Today the House of Representatives voted 409 to 5 to give home buyers three more months to close on their purchases and still qualify for the $8,000 or $6,500 federal income tax credit.
The House bill extends the closing deadline to September 30, 2010.
Now the Senate must approve the new, stand-alone House bill. But the Senate has already shown support and approval of the measure by having passed their own version of the bill last week.
The House bill doesn’t help anyone currently shopping for a home. Buyers must have signed a purchase contact by April 30 to qualify for the tax break. The issues currently is that many who now qualify for the credit may not be able to close their transaction in time. That is by July 1, 2010.
Read more on Inman News.
The debate over the unauthorized practice of law in Massachusetts took a new twist this week.
A 2009 ruling in favor of National Real Estate Information Services Inc. (NREIS) in an unauthorized practice of law case brought by the Real Estate Bar Association for Massachusetts Inc. (REBA) has been vacated by the First Circuit Court of Appeals.
According to the June 21 order to vacate, the appeals court said it would let the Massachusetts Supreme Judicial Court decide what constitutes the practice of law in the state encompassing all the interconnected activities of a real estate conveyance and the issuance of title insurance, and whether or not non-attorneys can conduct “witness” or “notary” closings. The appeals court said the district court construed the sparse state case law and declared the practices at issue did not constitute the unauthorized practice of law.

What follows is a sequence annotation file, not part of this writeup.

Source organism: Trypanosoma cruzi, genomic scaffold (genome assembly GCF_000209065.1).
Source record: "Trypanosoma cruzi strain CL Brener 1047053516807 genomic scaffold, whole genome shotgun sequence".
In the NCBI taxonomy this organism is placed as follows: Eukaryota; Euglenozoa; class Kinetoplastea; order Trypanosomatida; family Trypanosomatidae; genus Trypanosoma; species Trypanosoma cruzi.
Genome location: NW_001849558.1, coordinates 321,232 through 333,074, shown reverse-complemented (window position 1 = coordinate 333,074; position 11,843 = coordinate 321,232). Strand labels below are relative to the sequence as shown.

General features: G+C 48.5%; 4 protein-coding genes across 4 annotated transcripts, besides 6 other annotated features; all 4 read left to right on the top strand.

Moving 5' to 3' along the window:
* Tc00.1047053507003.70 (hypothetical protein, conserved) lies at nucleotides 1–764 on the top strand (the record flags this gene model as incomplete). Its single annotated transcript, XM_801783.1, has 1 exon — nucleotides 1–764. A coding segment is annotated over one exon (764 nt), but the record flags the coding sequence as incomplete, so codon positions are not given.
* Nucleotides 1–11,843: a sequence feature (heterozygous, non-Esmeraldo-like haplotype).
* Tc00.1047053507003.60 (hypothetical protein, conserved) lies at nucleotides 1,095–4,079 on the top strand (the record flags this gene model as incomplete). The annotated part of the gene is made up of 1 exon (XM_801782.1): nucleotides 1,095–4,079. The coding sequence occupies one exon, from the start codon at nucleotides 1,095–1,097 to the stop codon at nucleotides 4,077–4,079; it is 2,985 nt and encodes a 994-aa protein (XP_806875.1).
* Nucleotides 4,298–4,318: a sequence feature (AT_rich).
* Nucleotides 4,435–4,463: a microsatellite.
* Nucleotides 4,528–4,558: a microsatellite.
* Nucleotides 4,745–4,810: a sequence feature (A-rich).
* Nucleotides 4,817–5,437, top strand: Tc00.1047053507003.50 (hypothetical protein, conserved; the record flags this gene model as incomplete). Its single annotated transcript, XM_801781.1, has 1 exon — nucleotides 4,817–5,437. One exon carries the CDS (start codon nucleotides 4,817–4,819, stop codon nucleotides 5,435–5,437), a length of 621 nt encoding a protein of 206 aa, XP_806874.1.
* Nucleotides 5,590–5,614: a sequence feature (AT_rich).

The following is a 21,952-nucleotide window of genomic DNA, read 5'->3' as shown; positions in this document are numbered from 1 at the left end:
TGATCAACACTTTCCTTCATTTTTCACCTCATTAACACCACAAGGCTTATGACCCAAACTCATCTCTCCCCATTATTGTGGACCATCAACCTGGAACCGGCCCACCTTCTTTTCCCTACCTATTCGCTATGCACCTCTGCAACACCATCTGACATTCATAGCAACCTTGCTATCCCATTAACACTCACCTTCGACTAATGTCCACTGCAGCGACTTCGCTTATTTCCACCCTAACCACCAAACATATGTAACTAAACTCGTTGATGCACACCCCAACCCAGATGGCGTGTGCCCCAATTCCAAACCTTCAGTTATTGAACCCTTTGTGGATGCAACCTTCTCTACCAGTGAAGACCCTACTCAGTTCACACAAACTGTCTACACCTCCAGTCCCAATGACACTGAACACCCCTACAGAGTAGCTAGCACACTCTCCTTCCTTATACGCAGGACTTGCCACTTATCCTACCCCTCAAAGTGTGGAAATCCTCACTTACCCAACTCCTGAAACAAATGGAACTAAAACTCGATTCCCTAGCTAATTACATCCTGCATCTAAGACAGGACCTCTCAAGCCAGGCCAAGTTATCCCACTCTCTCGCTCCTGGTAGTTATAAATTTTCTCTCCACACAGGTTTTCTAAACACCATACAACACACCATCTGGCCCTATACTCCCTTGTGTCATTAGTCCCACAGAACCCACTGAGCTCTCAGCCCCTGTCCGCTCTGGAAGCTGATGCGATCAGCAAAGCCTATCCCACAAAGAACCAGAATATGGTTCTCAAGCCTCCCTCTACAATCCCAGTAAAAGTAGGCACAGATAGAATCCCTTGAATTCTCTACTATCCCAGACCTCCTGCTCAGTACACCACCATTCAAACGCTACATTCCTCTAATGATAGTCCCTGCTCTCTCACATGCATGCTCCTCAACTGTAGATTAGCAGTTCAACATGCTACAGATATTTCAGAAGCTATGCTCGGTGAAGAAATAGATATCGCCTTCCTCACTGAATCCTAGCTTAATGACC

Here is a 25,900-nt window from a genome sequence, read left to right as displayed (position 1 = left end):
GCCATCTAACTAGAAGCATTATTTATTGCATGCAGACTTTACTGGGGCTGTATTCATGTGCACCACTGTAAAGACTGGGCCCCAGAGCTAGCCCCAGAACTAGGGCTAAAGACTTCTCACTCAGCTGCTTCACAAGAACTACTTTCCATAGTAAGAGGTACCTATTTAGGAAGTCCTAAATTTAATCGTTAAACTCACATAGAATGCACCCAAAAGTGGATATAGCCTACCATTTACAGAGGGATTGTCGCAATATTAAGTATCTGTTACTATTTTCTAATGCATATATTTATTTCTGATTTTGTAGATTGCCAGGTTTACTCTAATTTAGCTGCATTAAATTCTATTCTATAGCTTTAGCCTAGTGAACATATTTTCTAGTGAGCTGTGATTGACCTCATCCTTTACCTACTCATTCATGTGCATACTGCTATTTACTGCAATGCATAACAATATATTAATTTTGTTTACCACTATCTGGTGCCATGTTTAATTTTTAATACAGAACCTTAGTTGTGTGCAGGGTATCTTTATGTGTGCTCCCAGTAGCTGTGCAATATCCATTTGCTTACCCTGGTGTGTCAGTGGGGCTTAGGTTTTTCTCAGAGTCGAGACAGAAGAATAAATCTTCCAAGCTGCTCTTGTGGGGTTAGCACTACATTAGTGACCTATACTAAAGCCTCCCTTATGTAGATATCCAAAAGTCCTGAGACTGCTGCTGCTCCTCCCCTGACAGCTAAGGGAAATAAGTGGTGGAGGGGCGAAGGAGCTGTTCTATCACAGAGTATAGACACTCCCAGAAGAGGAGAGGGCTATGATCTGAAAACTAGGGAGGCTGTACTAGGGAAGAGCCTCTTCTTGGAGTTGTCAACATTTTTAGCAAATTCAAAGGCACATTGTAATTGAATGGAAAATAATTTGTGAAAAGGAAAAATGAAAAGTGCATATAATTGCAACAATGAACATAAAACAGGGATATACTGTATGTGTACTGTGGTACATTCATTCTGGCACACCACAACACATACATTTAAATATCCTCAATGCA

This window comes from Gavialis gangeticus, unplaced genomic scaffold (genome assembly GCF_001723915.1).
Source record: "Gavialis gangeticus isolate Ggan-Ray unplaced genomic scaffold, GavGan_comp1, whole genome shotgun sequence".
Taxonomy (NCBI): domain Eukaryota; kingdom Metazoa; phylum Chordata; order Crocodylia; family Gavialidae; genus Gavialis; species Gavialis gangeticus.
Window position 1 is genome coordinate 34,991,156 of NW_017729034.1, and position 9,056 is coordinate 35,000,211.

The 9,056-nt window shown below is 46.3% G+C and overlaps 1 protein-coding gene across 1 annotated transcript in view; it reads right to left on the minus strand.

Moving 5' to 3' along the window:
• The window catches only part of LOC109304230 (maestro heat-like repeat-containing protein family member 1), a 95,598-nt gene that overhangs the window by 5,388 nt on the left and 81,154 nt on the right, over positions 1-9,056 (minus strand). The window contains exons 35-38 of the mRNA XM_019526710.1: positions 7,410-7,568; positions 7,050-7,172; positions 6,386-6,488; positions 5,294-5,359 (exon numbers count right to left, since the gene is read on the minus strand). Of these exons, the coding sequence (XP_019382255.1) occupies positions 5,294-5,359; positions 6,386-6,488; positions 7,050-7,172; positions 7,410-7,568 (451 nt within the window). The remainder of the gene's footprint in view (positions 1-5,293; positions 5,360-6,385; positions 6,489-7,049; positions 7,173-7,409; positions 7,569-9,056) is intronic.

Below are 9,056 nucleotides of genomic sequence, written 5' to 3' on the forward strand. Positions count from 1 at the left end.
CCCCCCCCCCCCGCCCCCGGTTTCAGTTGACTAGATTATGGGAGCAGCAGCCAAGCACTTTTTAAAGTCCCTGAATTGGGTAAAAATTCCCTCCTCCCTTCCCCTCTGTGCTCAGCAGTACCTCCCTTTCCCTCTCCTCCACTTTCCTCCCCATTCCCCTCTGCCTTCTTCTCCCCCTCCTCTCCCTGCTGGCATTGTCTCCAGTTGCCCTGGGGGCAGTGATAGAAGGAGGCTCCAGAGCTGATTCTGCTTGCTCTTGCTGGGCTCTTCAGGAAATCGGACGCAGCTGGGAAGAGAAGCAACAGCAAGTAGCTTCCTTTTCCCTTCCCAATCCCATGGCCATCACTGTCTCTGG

This decision will impact who can capture title insurance premiums in Massachusetts. Last year, $198 million in title premiums were generated in the state.
In 2009, United States District Judge Joseph L. Tauro entered an order of summary judgment in favor of NREIS, enjoining REBA from enforcing its interpretation of the practice of law.
In the court’s decision, Tauro agreed with NREIS’ position that the definition of the practice of law as set forth by REBA was a violation of the Dormant Commerce Clause of the United States Constitution. The order to vacate also reverses the district court’s decision on NREIS’s dormant Commerce Clause counterclaim. NREIS claimed that requiring attorneys to conduct closings was an unconstitutional restraint on trade that would result in higher closing costs.
REBA had filed the original lawsuit in 2006 in an attempt to restrict the provision of title, settlement and closing services by Massachusetts attorneys only. The decision marked the first time a Federal District Court has ruled on the issue of unauthorized practice of law as it relates to settlement services.